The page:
I'm already planning where to plant more next year.

Thanks, Tipper! And thanks, Sow True Seeds!

*The day I spent a couple of hours planting onion sets, one of the goats slipped into the garden as I was going out the gate. The goat was in and out of the garden in roughly 12 seconds, but she left a row of deep sharp hoofprints straight down the new row of onions. Little monkey.


  1. Replies
    1. And good timing, too...the Reign of the Pattypan Squash may be winding down just a bit!

  2. Oh man, you are making me SO jealous. You did so well with your beans, and I bet they tasted awesome! I tried them one year, but the snow killed the plants before I got any beans. That was the last experiment with beans :)

    Sorry about the onions...

    1. I think we have similar gardening challenges! The first time I planted beans, the total harvest for the year was four lovely pods. Someday I'll write about my experience growing potatoes...sigh.

  3. Looks brilliant - beans are such "rewarding" plants, aren't they :)

    1. Indeed! Just seeing them come up is so exciting. Takes me back to the thrill of childhood gardens :)

  4. Wow! Those bean stalks really did grow fast! Yay for the harvest! I always loved shelling peas when I was little. I love green beans boiled with little red potatoes with lots of salt and pepper. Yummo! You need eyes in the back of your head with those goats around. :) Have a good weekend. Tammy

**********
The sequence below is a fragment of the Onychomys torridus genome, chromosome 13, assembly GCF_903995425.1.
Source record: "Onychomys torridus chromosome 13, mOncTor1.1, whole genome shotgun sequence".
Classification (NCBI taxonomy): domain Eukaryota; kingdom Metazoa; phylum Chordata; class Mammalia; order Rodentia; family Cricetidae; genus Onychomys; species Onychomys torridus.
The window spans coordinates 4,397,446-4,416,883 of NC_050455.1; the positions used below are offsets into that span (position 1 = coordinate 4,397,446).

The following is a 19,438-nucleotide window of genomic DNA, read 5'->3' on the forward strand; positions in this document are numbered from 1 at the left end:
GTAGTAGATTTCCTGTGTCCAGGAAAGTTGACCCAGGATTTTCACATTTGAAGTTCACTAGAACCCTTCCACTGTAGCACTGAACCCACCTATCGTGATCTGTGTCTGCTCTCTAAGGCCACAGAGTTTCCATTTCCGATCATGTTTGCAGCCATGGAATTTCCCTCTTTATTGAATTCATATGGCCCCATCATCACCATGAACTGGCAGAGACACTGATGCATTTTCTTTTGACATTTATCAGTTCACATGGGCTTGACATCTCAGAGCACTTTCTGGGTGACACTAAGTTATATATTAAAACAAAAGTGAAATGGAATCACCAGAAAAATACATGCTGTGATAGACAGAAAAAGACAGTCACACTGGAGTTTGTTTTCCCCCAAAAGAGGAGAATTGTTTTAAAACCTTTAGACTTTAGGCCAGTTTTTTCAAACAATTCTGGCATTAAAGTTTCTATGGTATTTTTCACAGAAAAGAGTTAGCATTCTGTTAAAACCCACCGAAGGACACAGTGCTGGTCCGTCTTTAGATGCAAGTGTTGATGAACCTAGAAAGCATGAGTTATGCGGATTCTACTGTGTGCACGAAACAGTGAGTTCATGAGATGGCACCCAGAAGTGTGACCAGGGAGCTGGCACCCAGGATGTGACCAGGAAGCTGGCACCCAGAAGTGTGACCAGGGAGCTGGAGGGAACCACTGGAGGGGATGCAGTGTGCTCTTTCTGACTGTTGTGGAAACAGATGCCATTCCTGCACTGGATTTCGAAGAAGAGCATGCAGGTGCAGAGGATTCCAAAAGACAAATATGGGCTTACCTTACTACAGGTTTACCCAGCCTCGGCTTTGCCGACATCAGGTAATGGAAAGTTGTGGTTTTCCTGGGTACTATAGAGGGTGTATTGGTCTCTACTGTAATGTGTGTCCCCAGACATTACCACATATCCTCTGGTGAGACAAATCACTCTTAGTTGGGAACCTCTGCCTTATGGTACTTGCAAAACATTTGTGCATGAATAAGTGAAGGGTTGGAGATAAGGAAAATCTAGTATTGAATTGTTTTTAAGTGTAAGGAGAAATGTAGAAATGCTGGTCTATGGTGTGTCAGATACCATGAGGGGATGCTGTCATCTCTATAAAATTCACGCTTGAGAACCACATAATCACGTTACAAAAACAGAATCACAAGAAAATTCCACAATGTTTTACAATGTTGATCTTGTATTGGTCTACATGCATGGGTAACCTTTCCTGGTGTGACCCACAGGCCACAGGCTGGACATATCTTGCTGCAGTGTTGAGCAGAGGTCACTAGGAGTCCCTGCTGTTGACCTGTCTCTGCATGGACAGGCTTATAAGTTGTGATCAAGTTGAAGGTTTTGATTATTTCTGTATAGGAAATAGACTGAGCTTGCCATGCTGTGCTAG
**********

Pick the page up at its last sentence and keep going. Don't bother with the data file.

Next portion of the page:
1. You just brought back a memory of the first time I shelled peas at a neighbor's house, and discovered the joy of eating fresh, raw, sweet peas! Thanks :)

  5. Great post! Love, love, love the garden treasures. I am taking advantage of the local farmers market, too. ENJOY!

    1. This is the first year I've eaten more fresh veg from my own garden than from the farmers' markets and roadside stands...heady stuff!

  6. I often find here in Maine that when I plant something super early,and then a second planting a little later, that the second planting catches right up. I believe it is because the soil is warmer, and things germinate and grow faster. I think the beans grew so well near the goat area due to the richness of the goat poop which could be seeping over to where the beans were. And when things are in a shady area, the foliage often is large and vigorous, searching for the light!

    1. Oh sorry, my name can be Janie Mainey

    2. Welcome, Janie Mainey! Gardening is certainly an educational experience, isn't it? Interesting to know that your 2nd plantings catch up to the 1st.
      By the way, my older doe hails from midcoast Maine :)

  7. Quinn, those beans look wonderful...wish I had a big plate now.

    1. And now my first tomato is turning pink...hoping for more vegetables before the weather gets really, truly cold. As it is, I'm wearing a coat for morning chores!

  8. Wonderful post! I'm so glad the beans did good for you!! And you get an A+ for your reporting job : )

    1. Thank you, Tipper! I'm going to try to leave a few pods drying on the vine, for shelly beans. We'll see...